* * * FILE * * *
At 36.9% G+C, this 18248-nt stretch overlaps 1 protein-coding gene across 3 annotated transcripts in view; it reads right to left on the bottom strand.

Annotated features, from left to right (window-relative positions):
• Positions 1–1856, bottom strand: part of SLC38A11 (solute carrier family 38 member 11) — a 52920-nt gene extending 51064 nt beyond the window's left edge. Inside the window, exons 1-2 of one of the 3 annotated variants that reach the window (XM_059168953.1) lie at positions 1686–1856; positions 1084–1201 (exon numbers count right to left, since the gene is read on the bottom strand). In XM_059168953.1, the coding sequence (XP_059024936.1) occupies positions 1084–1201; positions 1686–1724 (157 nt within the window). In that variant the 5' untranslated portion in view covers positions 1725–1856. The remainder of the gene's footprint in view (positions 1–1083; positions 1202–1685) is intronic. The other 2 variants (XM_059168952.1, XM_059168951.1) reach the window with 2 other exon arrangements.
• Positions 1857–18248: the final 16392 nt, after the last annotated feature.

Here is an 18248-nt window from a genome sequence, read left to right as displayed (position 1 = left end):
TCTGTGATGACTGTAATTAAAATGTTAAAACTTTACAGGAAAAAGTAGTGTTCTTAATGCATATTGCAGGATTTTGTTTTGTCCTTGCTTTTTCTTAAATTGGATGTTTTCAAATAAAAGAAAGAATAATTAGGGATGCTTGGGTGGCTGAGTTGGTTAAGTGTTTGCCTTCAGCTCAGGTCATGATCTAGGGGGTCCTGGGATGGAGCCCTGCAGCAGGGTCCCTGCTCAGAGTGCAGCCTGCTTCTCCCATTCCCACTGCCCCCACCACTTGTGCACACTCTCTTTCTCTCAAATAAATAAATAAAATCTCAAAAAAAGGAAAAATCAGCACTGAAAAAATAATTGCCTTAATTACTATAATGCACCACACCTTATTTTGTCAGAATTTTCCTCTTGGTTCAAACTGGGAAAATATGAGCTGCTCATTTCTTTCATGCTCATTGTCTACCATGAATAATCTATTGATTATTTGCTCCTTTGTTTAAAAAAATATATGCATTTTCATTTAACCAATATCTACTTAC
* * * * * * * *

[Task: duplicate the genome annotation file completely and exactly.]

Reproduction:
At 36.9% G+C, this 18248-nt stretch overlaps 1 protein-coding gene across 3 annotated transcripts in view; it reads right to left on the bottom strand.

Annotated features, from left to right (window-relative positions):
• Positions 1–1856, bottom strand: part of SLC38A11 (solute carrier family 38 member 11) — a 52920-nt gene extending 51064 nt beyond the window's left edge. Inside the window, exons 1-2 of one of the 3 annotated variants that reach the window (XM_059168953.1) lie at positions 1686–1856; positions 1084–1201 (exon numbers count right to left, since the gene is read on the bottom strand). In XM_059168953.1, the coding sequence (XP_059024936.1) occupies positions 1084–1201; positions 1686–1724 (157 nt within the window). In that variant the 5' untranslated portion in view covers positions 1725–1856. The remainder of the gene's footprint in view (positions 1–1083; positions 1202–1685) is intronic. The other 2 variants (XM_059168952.1, XM_059168951.1) reach the window with 2 other exon arrangements.
• Positions 1857–18248: the final 16392 nt, after the last annotated feature.

Here is an 18248-nt window from a genome sequence, read left to right as displayed (position 1 = left end):
TCTGTGATGACTGTAATTAAAATGTTAAAACTTTACAGGAAAAAGTAGTGTTCTTAATGCATATTGCAGGATTTTGTTTTGTCCTTGCTTTTTCTTAAATTGGATGTTTTCAAATAAAAGAAAGAATAATTAGGGATGCTTGGGTGGCTGAGTTGGTTAAGTGTTTGCCTTCAGCTCAGGTCATGATCTAGGGGGTCCTGGGATGGAGCCCTGCAGCAGGGTCCCTGCTCAGAGTGCAGCCTGCTTCTCCCATTCCCACTGCCCCCACCACTTGTGCACACTCTCTTTCTCTCAAATAAATAAATAAAATCTCAAAAAAAGGAAAAATCAGCACTGAAAAAATAATTGCCTTAATTACTATAATGCACCACACCTTATTTTGTCAGAATTTTCCTCTTGGTTCAAACTGGGAAAATATGAGCTGCTCATTTCTTTCATGCTCATTGTCTACCATGAATAATCTATTGATTATTTGCTCCTTTGTTTAAAAAAATATATGCATTTTCATTTAACCAATATCTACTTAC